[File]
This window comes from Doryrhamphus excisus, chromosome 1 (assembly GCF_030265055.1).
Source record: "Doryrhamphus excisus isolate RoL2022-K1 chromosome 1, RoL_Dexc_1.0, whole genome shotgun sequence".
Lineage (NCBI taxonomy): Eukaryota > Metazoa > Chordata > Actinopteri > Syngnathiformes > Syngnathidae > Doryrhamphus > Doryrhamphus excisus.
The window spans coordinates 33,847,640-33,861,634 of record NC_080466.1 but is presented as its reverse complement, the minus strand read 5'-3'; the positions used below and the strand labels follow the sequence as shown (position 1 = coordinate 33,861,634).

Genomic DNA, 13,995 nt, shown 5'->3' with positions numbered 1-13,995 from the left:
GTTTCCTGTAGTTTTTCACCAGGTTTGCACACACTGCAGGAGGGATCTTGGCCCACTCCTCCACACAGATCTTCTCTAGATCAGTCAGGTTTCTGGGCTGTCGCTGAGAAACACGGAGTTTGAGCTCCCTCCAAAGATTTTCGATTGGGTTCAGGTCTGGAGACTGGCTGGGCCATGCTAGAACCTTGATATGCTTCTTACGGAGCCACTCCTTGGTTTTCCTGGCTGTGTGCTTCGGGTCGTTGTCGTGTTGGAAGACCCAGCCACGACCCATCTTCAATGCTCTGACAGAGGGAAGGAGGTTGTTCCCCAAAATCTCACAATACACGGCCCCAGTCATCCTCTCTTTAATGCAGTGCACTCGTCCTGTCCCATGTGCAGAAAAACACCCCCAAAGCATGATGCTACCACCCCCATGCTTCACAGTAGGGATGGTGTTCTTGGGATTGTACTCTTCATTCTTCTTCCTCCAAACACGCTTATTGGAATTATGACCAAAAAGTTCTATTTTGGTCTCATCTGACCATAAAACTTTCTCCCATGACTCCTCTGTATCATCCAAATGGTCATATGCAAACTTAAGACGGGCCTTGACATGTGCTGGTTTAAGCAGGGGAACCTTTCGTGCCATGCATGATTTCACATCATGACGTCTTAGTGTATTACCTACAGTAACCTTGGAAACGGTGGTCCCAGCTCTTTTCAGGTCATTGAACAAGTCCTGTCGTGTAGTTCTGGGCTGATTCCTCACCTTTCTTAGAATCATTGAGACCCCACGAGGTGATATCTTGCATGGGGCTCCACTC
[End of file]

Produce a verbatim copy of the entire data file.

This window comes from Doryrhamphus excisus, chromosome 1 (assembly GCF_030265055.1).
Source record: "Doryrhamphus excisus isolate RoL2022-K1 chromosome 1, RoL_Dexc_1.0, whole genome shotgun sequence".
Lineage (NCBI taxonomy): Eukaryota > Metazoa > Chordata > Actinopteri > Syngnathiformes > Syngnathidae > Doryrhamphus > Doryrhamphus excisus.
The window spans coordinates 33,847,640-33,861,634 of record NC_080466.1 but is presented as its reverse complement, the minus strand read 5'-3'; the positions used below and the strand labels follow the sequence as shown (position 1 = coordinate 33,861,634).

Genomic DNA, 13,995 nt, shown 5'->3' with positions numbered 1-13,995 from the left:
GTTTCCTGTAGTTTTTCACCAGGTTTGCACACACTGCAGGAGGGATCTTGGCCCACTCCTCCACACAGATCTTCTCTAGATCAGTCAGGTTTCTGGGCTGTCGCTGAGAAACACGGAGTTTGAGCTCCCTCCAAAGATTTTCGATTGGGTTCAGGTCTGGAGACTGGCTGGGCCATGCTAGAACCTTGATATGCTTCTTACGGAGCCACTCCTTGGTTTTCCTGGCTGTGTGCTTCGGGTCGTTGTCGTGTTGGAAGACCCAGCCACGACCCATCTTCAATGCTCTGACAGAGGGAAGGAGGTTGTTCCCCAAAATCTCACAATACACGGCCCCAGTCATCCTCTCTTTAATGCAGTGCACTCGTCCTGTCCCATGTGCAGAAAAACACCCCCAAAGCATGATGCTACCACCCCCATGCTTCACAGTAGGGATGGTGTTCTTGGGATTGTACTCTTCATTCTTCTTCCTCCAAACACGCTTATTGGAATTATGACCAAAAAGTTCTATTTTGGTCTCATCTGACCATAAAACTTTCTCCCATGACTCCTCTGTATCATCCAAATGGTCATATGCAAACTTAAGACGGGCCTTGACATGTGCTGGTTTAAGCAGGGGAACCTTTCGTGCCATGCATGATTTCACATCATGACGTCTTAGTGTATTACCTACAGTAACCTTGGAAACGGTGGTCCCAGCTCTTTTCAGGTCATTGAACAAGTCCTGTCGTGTAGTTCTGGGCTGATTCCTCACCTTTCTTAGAATCATTGAGACCCCACGAGGTGATATCTTGCATGGGGCTCCACTC